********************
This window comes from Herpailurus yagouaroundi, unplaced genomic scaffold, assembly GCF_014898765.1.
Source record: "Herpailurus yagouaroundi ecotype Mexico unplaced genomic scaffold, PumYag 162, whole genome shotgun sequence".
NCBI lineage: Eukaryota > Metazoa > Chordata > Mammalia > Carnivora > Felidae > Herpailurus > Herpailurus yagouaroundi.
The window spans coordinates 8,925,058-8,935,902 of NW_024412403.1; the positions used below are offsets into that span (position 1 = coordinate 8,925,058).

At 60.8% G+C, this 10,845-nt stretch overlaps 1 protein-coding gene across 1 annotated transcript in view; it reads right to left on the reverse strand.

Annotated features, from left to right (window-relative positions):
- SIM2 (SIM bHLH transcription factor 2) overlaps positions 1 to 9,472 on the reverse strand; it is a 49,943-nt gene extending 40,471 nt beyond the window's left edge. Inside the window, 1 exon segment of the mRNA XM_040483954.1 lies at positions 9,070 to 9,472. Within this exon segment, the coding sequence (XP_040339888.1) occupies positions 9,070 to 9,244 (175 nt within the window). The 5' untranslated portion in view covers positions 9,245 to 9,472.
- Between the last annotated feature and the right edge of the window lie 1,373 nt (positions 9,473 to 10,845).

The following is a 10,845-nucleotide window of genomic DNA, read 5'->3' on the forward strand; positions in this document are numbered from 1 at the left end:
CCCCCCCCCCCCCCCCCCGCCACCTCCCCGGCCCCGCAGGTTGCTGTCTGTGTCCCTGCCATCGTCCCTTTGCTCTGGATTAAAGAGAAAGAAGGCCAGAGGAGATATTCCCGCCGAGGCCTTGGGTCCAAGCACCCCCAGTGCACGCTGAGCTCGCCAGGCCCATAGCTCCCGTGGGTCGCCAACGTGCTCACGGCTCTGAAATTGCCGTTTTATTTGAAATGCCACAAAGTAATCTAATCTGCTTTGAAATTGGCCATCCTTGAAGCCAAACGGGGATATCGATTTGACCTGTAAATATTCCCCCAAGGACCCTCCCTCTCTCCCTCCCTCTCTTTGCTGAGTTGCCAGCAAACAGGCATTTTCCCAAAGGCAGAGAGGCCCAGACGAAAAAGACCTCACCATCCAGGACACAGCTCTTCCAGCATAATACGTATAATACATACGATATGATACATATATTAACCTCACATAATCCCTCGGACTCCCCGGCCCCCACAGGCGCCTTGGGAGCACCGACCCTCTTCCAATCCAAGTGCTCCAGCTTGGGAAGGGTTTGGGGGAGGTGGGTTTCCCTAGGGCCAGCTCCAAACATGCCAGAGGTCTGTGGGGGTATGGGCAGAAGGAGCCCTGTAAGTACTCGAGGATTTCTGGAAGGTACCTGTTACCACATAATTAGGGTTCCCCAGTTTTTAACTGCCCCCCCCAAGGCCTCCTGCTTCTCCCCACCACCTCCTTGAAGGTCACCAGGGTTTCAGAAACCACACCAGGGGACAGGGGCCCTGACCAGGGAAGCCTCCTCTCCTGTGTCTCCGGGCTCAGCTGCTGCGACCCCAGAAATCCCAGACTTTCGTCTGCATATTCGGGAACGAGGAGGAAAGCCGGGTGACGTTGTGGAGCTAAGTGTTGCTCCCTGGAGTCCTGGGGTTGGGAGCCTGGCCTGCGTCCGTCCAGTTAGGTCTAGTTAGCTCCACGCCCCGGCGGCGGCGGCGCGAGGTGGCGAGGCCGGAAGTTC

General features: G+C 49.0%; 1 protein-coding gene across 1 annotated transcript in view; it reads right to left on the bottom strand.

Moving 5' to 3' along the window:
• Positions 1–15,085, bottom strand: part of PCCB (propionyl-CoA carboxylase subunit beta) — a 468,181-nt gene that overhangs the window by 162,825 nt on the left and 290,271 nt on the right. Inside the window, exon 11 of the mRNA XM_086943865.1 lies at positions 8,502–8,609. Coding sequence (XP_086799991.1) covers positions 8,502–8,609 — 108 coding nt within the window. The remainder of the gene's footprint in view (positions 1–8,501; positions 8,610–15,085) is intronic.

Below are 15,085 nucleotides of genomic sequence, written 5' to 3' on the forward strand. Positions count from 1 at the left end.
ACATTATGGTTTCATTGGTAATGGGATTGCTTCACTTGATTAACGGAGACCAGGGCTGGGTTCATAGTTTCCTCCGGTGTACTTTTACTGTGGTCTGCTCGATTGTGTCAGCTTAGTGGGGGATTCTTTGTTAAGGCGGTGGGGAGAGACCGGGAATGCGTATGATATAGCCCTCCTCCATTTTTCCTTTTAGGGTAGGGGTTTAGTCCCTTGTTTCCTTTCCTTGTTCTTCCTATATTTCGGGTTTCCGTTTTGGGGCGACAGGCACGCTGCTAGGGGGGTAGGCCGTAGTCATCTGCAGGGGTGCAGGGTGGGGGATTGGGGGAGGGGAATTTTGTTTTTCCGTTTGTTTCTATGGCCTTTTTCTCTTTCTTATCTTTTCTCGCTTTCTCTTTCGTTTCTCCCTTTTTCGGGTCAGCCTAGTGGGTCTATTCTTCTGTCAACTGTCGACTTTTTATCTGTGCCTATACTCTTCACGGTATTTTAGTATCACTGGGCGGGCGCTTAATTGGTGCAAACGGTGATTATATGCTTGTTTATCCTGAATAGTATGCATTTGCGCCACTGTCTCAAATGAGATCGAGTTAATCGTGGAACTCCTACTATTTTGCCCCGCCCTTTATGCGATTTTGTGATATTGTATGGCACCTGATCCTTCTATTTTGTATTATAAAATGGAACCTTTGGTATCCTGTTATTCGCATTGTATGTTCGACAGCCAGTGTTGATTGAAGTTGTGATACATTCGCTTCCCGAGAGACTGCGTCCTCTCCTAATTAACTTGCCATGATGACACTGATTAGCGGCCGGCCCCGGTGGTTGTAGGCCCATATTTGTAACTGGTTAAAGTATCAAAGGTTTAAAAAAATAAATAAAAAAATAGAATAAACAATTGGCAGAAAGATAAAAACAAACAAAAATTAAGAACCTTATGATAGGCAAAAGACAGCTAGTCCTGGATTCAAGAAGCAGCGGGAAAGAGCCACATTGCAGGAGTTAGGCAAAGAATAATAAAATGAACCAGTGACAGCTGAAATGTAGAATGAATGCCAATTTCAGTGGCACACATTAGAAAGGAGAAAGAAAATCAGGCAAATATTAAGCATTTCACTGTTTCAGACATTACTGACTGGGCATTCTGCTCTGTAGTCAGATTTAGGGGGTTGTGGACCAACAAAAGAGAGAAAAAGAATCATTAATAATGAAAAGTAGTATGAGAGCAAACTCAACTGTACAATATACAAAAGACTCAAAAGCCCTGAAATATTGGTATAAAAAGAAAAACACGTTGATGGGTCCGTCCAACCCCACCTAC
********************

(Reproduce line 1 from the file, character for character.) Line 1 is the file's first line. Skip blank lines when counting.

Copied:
This window comes from Herpailurus yagouaroundi, unplaced genomic scaffold, assembly GCF_014898765.1.